Sustainability movement gaining momentum across the U.S.

February 27, 2012

The increased use of energy efficient buildings and technology across the U.S. has been spurred by both a rise in heating and energy costs and a call to curb emissions. Efforts like the Greater Philadelphia Innovation Cluster for Energy Efficient Buildings (GPIC) have worked to convince building owners and companies to adopt more sustainable practices.

The GPIC is a U.S. Department of Energy-designated innovation HUB for the design and development of energy efficient building technology, as this consortium of experts from the private sector, government, academia and energy development industry are using the Greater Philadelphia region as a testing ground for their discoveries.

Due to the sufficient amount of building stock in the city, the GPIC will test its developments in Philadelphia, while also working to promote the green building sector and respective education within the local population.

The GPIC is working at the Philadelphia Navy Yard, where the organization's 661 Building headquarters are where a significiant amount of its research is done. According to Why Y Radio, this site is also where a problem-solving education workshop is operating.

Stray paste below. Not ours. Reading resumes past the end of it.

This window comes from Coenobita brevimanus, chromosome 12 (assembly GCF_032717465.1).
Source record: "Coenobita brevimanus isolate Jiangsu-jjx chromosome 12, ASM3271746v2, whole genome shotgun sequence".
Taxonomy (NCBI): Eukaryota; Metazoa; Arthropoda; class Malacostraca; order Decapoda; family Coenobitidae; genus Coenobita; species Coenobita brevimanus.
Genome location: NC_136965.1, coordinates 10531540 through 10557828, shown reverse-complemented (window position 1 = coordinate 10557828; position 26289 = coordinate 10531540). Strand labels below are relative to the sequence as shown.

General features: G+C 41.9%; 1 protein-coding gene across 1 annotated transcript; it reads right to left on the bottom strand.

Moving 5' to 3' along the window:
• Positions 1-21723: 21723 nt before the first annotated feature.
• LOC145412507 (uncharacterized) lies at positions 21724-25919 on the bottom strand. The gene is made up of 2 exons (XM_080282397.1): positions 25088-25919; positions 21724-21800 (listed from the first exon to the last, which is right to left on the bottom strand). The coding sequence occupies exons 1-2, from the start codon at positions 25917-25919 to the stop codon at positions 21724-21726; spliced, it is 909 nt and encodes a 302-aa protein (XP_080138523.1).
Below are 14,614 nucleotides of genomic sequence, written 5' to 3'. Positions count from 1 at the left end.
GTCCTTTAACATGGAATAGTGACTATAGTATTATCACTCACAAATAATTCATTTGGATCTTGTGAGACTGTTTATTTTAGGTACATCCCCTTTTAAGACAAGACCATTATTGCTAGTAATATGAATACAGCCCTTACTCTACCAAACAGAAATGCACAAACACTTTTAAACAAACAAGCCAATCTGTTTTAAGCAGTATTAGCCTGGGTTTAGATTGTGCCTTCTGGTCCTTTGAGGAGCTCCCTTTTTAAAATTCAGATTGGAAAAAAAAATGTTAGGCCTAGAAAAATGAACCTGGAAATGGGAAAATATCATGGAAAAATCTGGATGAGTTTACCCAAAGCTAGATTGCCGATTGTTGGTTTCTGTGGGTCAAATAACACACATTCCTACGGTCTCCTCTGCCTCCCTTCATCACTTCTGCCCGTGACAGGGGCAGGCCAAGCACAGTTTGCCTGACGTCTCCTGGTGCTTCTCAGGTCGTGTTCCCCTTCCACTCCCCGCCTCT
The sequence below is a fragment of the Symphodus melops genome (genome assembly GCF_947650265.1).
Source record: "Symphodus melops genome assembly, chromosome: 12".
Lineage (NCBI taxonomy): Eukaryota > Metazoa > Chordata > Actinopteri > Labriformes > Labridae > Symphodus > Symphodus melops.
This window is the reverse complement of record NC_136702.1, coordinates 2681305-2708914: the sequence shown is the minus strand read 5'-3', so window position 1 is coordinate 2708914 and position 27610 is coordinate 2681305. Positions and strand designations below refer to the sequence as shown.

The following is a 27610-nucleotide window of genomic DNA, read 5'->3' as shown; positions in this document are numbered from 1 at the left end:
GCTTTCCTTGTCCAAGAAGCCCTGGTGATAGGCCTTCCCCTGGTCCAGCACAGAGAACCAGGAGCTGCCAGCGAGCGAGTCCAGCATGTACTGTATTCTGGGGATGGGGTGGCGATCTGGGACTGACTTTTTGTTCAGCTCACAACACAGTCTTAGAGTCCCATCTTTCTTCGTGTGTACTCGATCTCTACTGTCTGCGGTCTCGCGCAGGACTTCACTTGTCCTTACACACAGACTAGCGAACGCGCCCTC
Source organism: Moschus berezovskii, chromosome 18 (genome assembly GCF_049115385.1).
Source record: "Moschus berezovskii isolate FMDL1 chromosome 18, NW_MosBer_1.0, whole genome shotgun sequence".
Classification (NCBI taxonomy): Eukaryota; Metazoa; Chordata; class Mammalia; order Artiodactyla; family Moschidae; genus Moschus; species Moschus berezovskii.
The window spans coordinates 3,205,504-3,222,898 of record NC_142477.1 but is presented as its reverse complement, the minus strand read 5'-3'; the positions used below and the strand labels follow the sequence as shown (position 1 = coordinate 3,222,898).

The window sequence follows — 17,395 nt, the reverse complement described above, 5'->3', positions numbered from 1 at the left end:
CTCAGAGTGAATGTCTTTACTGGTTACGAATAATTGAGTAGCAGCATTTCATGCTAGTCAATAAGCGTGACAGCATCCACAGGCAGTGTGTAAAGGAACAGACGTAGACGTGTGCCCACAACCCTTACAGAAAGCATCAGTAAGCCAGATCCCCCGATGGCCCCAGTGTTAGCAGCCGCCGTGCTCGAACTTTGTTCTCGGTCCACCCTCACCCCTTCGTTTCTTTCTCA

The news source reported that 28 public high school seniors, who have proven their strengths in math, science and engineering, have been participating in a alternative project at the Navy Yard. This pilot program, the Sustainability Workshop, began last September and is a student-centered, project-based, hands-on learning environment for the young minds.

This effort focuses on making the students solve real problems in the world, as one of the groups is tasked with developing an energy efficient heating and cooling design for their school. The research is done with the view of the GPIC headquarters in plain sight, as the young students are hoping to emulate the experts working for that DOE-sponsored initiative.

Pennsylvania has become one of the most significant centers for sustainable technology in the U.S., as the energy efficient building industry is not only thriving in Philadelphia, but also Pittsburgh. According to the Pittsburgh Tribune, the Phipps Conservatory and Botanical Gardens project is a significant sustainability effort that is nearing completion.

The "Center for Sustainable Landscapes" is a 24,000-square-foot education, research and administration complex that could become on of the greenest buildings in the world, and shows the increased interest in the green building sector.

"Sustainability isn't always about putting up new buildings. A big part of the puzzle is retrofitting … older buildings, keeping their legacy for the next 100 or 200 years," Jason McLennan, author and advocate for sustainable buildings, told the Tribune. "Places like Pittsburgh are showing that it can work everywhere."